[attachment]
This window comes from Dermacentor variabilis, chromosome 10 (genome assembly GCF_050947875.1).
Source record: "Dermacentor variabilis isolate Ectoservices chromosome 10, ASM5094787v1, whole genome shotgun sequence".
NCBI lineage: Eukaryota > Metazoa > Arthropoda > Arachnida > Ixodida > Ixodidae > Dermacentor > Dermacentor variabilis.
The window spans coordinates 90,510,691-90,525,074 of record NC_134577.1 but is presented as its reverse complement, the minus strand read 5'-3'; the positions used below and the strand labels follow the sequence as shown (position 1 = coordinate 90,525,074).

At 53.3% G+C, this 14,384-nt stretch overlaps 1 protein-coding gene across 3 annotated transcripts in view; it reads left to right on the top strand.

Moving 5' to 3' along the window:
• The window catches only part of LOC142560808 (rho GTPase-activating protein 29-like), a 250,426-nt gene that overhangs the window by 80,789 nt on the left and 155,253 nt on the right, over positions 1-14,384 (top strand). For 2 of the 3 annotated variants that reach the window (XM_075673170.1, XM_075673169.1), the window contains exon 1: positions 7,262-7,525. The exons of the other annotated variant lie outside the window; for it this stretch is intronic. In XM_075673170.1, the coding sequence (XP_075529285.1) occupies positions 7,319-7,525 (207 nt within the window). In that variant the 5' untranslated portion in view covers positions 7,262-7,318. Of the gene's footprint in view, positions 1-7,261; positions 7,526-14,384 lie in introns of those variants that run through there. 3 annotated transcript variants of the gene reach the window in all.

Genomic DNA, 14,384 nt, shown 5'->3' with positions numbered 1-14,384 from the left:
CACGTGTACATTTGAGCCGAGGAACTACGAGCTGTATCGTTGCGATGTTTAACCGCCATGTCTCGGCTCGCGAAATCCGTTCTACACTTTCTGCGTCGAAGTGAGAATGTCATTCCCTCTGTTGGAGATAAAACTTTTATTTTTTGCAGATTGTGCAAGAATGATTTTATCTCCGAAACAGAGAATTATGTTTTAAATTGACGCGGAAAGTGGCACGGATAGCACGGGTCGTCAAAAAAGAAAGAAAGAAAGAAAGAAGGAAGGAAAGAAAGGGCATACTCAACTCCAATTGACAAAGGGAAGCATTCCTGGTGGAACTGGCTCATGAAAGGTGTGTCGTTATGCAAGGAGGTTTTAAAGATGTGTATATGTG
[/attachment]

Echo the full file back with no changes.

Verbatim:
This window comes from Dermacentor variabilis, chromosome 10 (genome assembly GCF_050947875.1).
Source record: "Dermacentor variabilis isolate Ectoservices chromosome 10, ASM5094787v1, whole genome shotgun sequence".
NCBI lineage: Eukaryota > Metazoa > Arthropoda > Arachnida > Ixodida > Ixodidae > Dermacentor > Dermacentor variabilis.
The window spans coordinates 90,510,691-90,525,074 of record NC_134577.1 but is presented as its reverse complement, the minus strand read 5'-3'; the positions used below and the strand labels follow the sequence as shown (position 1 = coordinate 90,525,074).

At 53.3% G+C, this 14,384-nt stretch overlaps 1 protein-coding gene across 3 annotated transcripts in view; it reads left to right on the top strand.

Moving 5' to 3' along the window:
• The window catches only part of LOC142560808 (rho GTPase-activating protein 29-like), a 250,426-nt gene that overhangs the window by 80,789 nt on the left and 155,253 nt on the right, over positions 1-14,384 (top strand). For 2 of the 3 annotated variants that reach the window (XM_075673170.1, XM_075673169.1), the window contains exon 1: positions 7,262-7,525. The exons of the other annotated variant lie outside the window; for it this stretch is intronic. In XM_075673170.1, the coding sequence (XP_075529285.1) occupies positions 7,319-7,525 (207 nt within the window). In that variant the 5' untranslated portion in view covers positions 7,262-7,318. Of the gene's footprint in view, positions 1-7,261; positions 7,526-14,384 lie in introns of those variants that run through there. 3 annotated transcript variants of the gene reach the window in all.

Genomic DNA, 14,384 nt, shown 5'->3' with positions numbered 1-14,384 from the left:
CACGTGTACATTTGAGCCGAGGAACTACGAGCTGTATCGTTGCGATGTTTAACCGCCATGTCTCGGCTCGCGAAATCCGTTCTACACTTTCTGCGTCGAAGTGAGAATGTCATTCCCTCTGTTGGAGATAAAACTTTTATTTTTTGCAGATTGTGCAAGAATGATTTTATCTCCGAAACAGAGAATTATGTTTTAAATTGACGCGGAAAGTGGCACGGATAGCACGGGTCGTCAAAAAAGAAAGAAAGAAAGAAAGAAGGAAGGAAAGAAAGGGCATACTCAACTCCAATTGACAAAGGGAAGCATTCCTGGTGGAACTGGCTCATGAAAGGTGTGTCGTTATGCAAGGAGGTTTTAAAGATGTGTATATGTG